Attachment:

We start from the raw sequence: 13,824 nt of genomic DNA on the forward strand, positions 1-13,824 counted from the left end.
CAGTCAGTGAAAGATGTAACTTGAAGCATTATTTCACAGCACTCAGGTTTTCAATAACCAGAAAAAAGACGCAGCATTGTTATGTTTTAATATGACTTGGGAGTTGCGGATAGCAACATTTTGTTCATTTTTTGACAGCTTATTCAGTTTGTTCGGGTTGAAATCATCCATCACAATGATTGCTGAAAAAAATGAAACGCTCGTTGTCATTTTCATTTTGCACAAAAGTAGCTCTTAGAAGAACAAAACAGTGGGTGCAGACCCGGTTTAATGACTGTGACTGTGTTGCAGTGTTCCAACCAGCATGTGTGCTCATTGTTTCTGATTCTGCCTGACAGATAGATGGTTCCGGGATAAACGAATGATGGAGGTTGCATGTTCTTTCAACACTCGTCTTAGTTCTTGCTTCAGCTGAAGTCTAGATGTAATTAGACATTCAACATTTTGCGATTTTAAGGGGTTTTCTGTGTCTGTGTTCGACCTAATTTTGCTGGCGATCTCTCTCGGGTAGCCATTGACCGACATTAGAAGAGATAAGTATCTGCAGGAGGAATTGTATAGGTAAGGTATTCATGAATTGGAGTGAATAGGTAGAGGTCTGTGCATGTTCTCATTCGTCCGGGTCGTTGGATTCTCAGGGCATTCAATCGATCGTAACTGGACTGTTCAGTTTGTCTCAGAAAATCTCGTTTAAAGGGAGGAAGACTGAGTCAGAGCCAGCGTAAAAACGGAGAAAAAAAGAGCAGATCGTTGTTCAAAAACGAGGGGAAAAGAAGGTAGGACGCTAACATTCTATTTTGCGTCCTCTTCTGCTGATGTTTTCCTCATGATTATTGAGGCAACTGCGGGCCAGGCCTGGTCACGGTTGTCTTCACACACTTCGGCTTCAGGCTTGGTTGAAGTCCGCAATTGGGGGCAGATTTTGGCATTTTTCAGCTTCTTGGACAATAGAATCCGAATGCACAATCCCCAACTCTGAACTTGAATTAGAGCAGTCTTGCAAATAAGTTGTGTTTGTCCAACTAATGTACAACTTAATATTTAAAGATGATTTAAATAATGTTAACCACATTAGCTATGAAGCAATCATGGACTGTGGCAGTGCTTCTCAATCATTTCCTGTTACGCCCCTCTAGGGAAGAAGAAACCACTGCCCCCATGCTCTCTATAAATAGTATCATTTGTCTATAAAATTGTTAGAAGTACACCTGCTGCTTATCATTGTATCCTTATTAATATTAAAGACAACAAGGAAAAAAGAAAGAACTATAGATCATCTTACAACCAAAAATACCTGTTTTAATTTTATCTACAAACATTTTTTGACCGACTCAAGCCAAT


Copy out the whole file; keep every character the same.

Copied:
We start from the raw sequence: 13,824 nt of genomic DNA on the forward strand, positions 1-13,824 counted from the left end.
CAGTCAGTGAAAGATGTAACTTGAAGCATTATTTCACAGCACTCAGGTTTTCAATAACCAGAAAAAAGACGCAGCATTGTTATGTTTTAATATGACTTGGGAGTTGCGGATAGCAACATTTTGTTCATTTTTTGACAGCTTATTCAGTTTGTTCGGGTTGAAATCATCCATCACAATGATTGCTGAAAAAAATGAAACGCTCGTTGTCATTTTCATTTTGCACAAAAGTAGCTCTTAGAAGAACAAAACAGTGGGTGCAGACCCGGTTTAATGACTGTGACTGTGTTGCAGTGTTCCAACCAGCATGTGTGCTCATTGTTTCTGATTCTGCCTGACAGATAGATGGTTCCGGGATAAACGAATGATGGAGGTTGCATGTTCTTTCAACACTCGTCTTAGTTCTTGCTTCAGCTGAAGTCTAGATGTAATTAGACATTCAACATTTTGCGATTTTAAGGGGTTTTCTGTGTCTGTGTTCGACCTAATTTTGCTGGCGATCTCTCTCGGGTAGCCATTGACCGACATTAGAAGAGATAAGTATCTGCAGGAGGAATTGTATAGGTAAGGTATTCATGAATTGGAGTGAATAGGTAGAGGTCTGTGCATGTTCTCATTCGTCCGGGTCGTTGGATTCTCAGGGCATTCAATCGATCGTAACTGGACTGTTCAGTTTGTCTCAGAAAATCTCGTTTAAAGGGAGGAAGACTGAGTCAGAGCCAGCGTAAAAACGGAGAAAAAAAGAGCAGATCGTTGTTCAAAAACGAGGGGAAAAGAAGGTAGGACGCTAACATTCTATTTTGCGTCCTCTTCTGCTGATGTTTTCCTCATGATTATTGAGGCAACTGCGGGCCAGGCCTGGTCACGGTTGTCTTCACACACTTCGGCTTCAGGCTTGGTTGAAGTCCGCAATTGGGGGCAGATTTTGGCATTTTTCAGCTTCTTGGACAATAGAATCCGAATGCACAATCCCCAACTCTGAACTTGAATTAGAGCAGTCTTGCAAATAAGTTGTGTTTGTCCAACTAATGTACAACTTAATATTTAAAGATGATTTAAATAATGTTAACCACATTAGCTATGAAGCAATCATGGACTGTGGCAGTGCTTCTCAATCATTTCCTGTTACGCCCCTCTAGGGAAGAAGAAACCACTGCCCCCATGCTCTCTATAAATAGTATCATTTGTCTATAAAATTGTTAGAAGTACACCTGCTGCTTATCATTGTATCCTTATTAATATTAAAGACAACAAGGAAAAAAGAAAGAACTATAGATCATCTTACAACCAAAAATACCTGTTTTAATTTTATCTACAAACATTTTTTGACCGACTCAAGCCAAT